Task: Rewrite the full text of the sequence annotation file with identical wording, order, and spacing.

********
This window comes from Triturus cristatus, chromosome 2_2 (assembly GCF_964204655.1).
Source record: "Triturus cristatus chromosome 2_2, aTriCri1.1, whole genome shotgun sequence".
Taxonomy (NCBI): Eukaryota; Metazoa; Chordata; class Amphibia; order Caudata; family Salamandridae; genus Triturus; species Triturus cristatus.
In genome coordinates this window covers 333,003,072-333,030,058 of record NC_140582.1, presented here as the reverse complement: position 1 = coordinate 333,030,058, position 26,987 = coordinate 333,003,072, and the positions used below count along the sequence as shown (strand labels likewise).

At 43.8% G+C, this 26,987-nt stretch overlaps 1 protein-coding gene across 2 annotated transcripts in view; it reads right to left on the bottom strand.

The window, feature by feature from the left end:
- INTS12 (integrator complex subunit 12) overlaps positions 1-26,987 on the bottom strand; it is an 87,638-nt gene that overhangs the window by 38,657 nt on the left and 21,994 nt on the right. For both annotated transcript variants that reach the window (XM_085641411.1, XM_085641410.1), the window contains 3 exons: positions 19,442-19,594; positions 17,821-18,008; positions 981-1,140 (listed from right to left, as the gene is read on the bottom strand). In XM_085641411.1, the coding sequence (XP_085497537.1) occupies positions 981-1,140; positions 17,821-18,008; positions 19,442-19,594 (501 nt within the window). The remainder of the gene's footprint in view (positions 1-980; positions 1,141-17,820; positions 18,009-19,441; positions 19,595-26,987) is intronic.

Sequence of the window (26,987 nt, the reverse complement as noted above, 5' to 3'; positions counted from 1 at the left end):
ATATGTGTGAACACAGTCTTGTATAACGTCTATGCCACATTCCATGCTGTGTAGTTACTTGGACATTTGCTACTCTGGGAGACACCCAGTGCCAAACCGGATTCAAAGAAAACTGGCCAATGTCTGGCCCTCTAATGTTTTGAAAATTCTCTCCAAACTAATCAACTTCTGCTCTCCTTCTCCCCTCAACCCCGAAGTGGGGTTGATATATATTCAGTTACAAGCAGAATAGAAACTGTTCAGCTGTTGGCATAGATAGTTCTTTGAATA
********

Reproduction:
This window comes from Triturus cristatus, chromosome 2_2 (assembly GCF_964204655.1).
Source record: "Triturus cristatus chromosome 2_2, aTriCri1.1, whole genome shotgun sequence".
Taxonomy (NCBI): Eukaryota; Metazoa; Chordata; class Amphibia; order Caudata; family Salamandridae; genus Triturus; species Triturus cristatus.
In genome coordinates this window covers 333,003,072-333,030,058 of record NC_140582.1, presented here as the reverse complement: position 1 = coordinate 333,030,058, position 26,987 = coordinate 333,003,072, and the positions used below count along the sequence as shown (strand labels likewise).

At 43.8% G+C, this 26,987-nt stretch overlaps 1 protein-coding gene across 2 annotated transcripts in view; it reads right to left on the bottom strand.

The window, feature by feature from the left end:
- INTS12 (integrator complex subunit 12) overlaps positions 1-26,987 on the bottom strand; it is an 87,638-nt gene that overhangs the window by 38,657 nt on the left and 21,994 nt on the right. For both annotated transcript variants that reach the window (XM_085641411.1, XM_085641410.1), the window contains 3 exons: positions 19,442-19,594; positions 17,821-18,008; positions 981-1,140 (listed from right to left, as the gene is read on the bottom strand). In XM_085641411.1, the coding sequence (XP_085497537.1) occupies positions 981-1,140; positions 17,821-18,008; positions 19,442-19,594 (501 nt within the window). The remainder of the gene's footprint in view (positions 1-980; positions 1,141-17,820; positions 18,009-19,441; positions 19,595-26,987) is intronic.

Sequence of the window (26,987 nt, the reverse complement as noted above, 5' to 3'; positions counted from 1 at the left end):
ATATGTGTGAACACAGTCTTGTATAACGTCTATGCCACATTCCATGCTGTGTAGTTACTTGGACATTTGCTACTCTGGGAGACACCCAGTGCCAAACCGGATTCAAAGAAAACTGGCCAATGTCTGGCCCTCTAATGTTTTGAAAATTCTCTCCAAACTAATCAACTTCTGCTCTCCTTCTCCCCTCAACCCCGAAGTGGGGTTGATATATATTCAGTTACAAGCAGAATAGAAACTGTTCAGCTGTTGGCATAGATAGTTCTTTGAATA